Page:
From the Adam B. Wheeler case to the fraud that led to the stock market crash, dishonesty has been in the recent public consciousness. Yet the cheating that takes place in college can still be surprising. That’s what Dr. Donald L. McCabe discovered when, nearly 20 years ago, he began surveying college students on issues of academic integrity and was so alarmed by the responses that he founded the Center for Academic Integrity (CAI) at Duke University. Now, almost two decades later, after being relocated to Clemson University, the center has surveyed 185,000 college students at over 180 schools–changing its name to the International Center for Academic Integrity to address the growing scope of the project. But the mission remains the same. And this week, the Academic Integrity Assessment comes to Harvard.
“The issue of academic integrity has always been on everyone’s mind, so why not now?” says Megan R. Mitrovich, Management Fellow for the Administrative Board of Harvard College. “I think there has been a lot of attention given to it in the media as of late. Not just at Harvard ... the ways in which people perceive dishonesty have been evolving.”
DEPENDING ON PERSPECTIVE
According to the e-mail sent to all undergraduate students by Dean of the College Evelyn M. Hammonds, the survey should take about 10 minutes and is primarily made up of multiple choice questions, with a few short answer ones. It will be sent to undergraduates, teaching fellows, and professors. All responses will be anonymous.
“The survey is designed to find out how students and faculty perceive certain behaviors,” says Dr. Daniel E. Wueste, Director of the Institute for Ethics at Clemson (where McCabe’s CAI is housed). This perception of “what is cheating” tends to vary, Wueste says. One person’s act of dishonesty is another’s collaborative learning. He understands why students may not know where to draw the line. But to him, the definition of cheating is clear: “Any unfair advantage.”
With the data from the assessment, the CAI will then work closely with the university to develop measures to address dishonesty. According to Wueste, “You get a pretty good picture of the current situation. But it often happens that a school decides to do the survey, and they’re quite sure that ‘there’s a problem elsewhere but not a problem here.’ Then they discover that they aren’t that different from other schools.” Public or private, religiously affiliated or otherwise, colleges tend to suffer from the same issues of integrity.
Once the problem has been recognized, the real work begins. The key is not to simply prevent or police cheating more stringently. Instead, the CAI tries to alter cheating culture. “Just preventing students from cheating is not enough,” says Dr. Teddi A. Fishman, Director of the CAI. “If you don’t teach students the reason why its important not to cheat, you haven’t really educated them ... You have to give someone the space to make a choice.” Ultimately, whatever reforms the university undergoes to limit cheating, the changes have to come from the students first. “When the faculty and administration comes up with what they think they should do ... it is almost always less effective than when the students figure out what the appropriate response should be.”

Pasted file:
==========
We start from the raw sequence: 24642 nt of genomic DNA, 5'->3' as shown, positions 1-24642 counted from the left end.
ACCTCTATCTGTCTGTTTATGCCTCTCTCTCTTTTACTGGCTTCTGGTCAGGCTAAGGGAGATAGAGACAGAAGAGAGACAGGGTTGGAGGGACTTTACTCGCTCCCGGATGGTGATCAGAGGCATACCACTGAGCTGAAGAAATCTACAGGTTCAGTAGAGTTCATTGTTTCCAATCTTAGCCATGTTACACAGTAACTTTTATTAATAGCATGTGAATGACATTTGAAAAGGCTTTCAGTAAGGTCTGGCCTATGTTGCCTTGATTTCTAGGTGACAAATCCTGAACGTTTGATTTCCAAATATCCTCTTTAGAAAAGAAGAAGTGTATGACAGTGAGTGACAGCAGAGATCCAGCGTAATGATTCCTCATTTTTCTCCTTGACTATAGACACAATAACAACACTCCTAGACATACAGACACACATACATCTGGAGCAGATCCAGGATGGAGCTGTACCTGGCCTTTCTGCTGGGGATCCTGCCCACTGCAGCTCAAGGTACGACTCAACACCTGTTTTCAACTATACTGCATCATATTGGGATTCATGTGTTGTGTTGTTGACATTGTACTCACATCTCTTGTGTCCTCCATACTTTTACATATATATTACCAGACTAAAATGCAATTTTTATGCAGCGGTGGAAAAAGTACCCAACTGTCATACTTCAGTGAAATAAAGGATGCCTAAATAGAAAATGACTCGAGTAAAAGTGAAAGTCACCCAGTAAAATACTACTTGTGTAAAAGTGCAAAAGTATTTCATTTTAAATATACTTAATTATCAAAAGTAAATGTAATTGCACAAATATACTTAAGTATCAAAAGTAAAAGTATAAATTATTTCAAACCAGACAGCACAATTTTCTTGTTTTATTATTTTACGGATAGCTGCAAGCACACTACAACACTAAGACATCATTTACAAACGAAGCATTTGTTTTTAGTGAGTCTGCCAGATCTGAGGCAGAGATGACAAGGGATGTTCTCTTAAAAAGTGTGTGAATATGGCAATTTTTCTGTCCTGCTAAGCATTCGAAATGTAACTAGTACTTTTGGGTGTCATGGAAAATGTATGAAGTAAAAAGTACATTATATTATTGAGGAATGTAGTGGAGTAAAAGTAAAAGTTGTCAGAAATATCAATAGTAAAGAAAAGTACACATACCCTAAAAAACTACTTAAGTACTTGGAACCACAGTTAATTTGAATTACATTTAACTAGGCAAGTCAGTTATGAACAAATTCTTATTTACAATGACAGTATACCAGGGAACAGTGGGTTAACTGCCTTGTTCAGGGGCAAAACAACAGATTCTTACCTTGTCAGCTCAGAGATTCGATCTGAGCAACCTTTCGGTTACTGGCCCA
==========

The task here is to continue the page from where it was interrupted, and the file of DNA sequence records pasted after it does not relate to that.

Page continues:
COUNTERING THE CHEATING CULTURE
Harvard College’s decision to participate in the Academic Integrity Assessment coincides with a recent study from the Harvard Business School (co-authored by Francesca Gino, Harvard associate professor of business administration and Dan Ariely, Duke University professor of behavioral economics) claiming that creative people are more likely to cheat and find justifications for their cheating.
Dr. Teddi A. Fishman, Director for CAI, which was unaffiliated with the HBS study, was not surprised by the results. Creative people, she says, are less likely to simply take a rule at face value. This applies to the college students surveyed as well, and she sees this as a positive thing. “College is testing boundaries, so we want to give students as much information as possible so they can make a decision, not just blindly follow a rule,” Fishman adds.
“If students understand that these rules are our rules, we own them, because we chose to be a part of them,” Wueste agrees. “That’s where I think the most significant work can be done, because it has potential to do two things; one, to diminish the cheating on college campuses, and two, it helps students think of themselves as being part of something larger than oneself.”
Even the global financial crisis can be construed as a major educational opportunity, emphasizing that dishonesty has consequences ‘larger than oneself.’ In the past, Fishman says, students have rationalized cheating by saying that it is widely used in the ‘real world,’ that it is a ‘part of business culture.’ When business leaders were recently surveyed, Fisherman notes, “We learned that the reasons they gave for their own ethical breaches are nearly identical to the ones students cite for why they cheat in school: lack of time, pressure to compete, believing that ‘everyone else is doing it’ or simply because they were otherwise ill-equipped to complete the task, so we speculate that the habits formed in school transfer to later career behavior.” Yet now, he says, “One upside to the global financial crisis is that it gives us an opportunity to point to what lack of integrity can do; that it can bring down whole financial systems.”
Wueste has high hopes that changes brought through measures like the Academic Integrity Assessment will alter the way students interact with their world. “When they become the leaders of [future] organizations,” he says, “they’ll make those organizations what they ought to be.”